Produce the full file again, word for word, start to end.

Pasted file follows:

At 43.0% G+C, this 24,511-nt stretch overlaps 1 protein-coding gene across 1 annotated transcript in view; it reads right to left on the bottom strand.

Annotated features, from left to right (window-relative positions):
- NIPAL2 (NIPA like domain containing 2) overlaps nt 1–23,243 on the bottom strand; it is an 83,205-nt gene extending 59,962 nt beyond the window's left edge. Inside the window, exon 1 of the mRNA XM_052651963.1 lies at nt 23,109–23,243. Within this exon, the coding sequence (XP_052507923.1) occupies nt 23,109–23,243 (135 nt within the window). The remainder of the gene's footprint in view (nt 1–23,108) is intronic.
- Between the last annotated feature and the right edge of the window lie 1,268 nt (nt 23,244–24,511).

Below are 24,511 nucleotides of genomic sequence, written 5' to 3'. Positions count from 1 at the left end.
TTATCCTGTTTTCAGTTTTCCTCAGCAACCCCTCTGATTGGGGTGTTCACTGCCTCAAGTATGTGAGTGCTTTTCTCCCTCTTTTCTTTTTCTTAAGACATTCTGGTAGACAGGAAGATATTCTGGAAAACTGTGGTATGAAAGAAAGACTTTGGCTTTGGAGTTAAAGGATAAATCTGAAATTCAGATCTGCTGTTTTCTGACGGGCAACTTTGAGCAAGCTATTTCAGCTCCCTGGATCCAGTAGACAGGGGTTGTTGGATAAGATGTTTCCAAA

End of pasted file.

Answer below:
At 43.0% G+C, this 24,511-nt stretch overlaps 1 protein-coding gene across 1 annotated transcript in view; it reads right to left on the bottom strand.

Annotated features, from left to right (window-relative positions):
- NIPAL2 (NIPA like domain containing 2) overlaps nt 1–23,243 on the bottom strand; it is an 83,205-nt gene extending 59,962 nt beyond the window's left edge. Inside the window, exon 1 of the mRNA XM_052651963.1 lies at nt 23,109–23,243. Within this exon, the coding sequence (XP_052507923.1) occupies nt 23,109–23,243 (135 nt within the window). The remainder of the gene's footprint in view (nt 1–23,108) is intronic.
- Between the last annotated feature and the right edge of the window lie 1,268 nt (nt 23,244–24,511).

Below are 24,511 nucleotides of genomic sequence, written 5' to 3'. Positions count from 1 at the left end.
TTATCCTGTTTTCAGTTTTCCTCAGCAACCCCTCTGATTGGGGTGTTCACTGCCTCAAGTATGTGAGTGCTTTTCTCCCTCTTTTCTTTTTCTTAAGACATTCTGGTAGACAGGAAGATATTCTGGAAAACTGTGGTATGAAAGAAAGACTTTGGCTTTGGAGTTAAAGGATAAATCTGAAATTCAGATCTGCTGTTTTCTGACGGGCAACTTTGAGCAAGCTATTTCAGCTCCCTGGATCCAGTAGACAGGGGTTGTTGGATAAGATGTTTCCAAA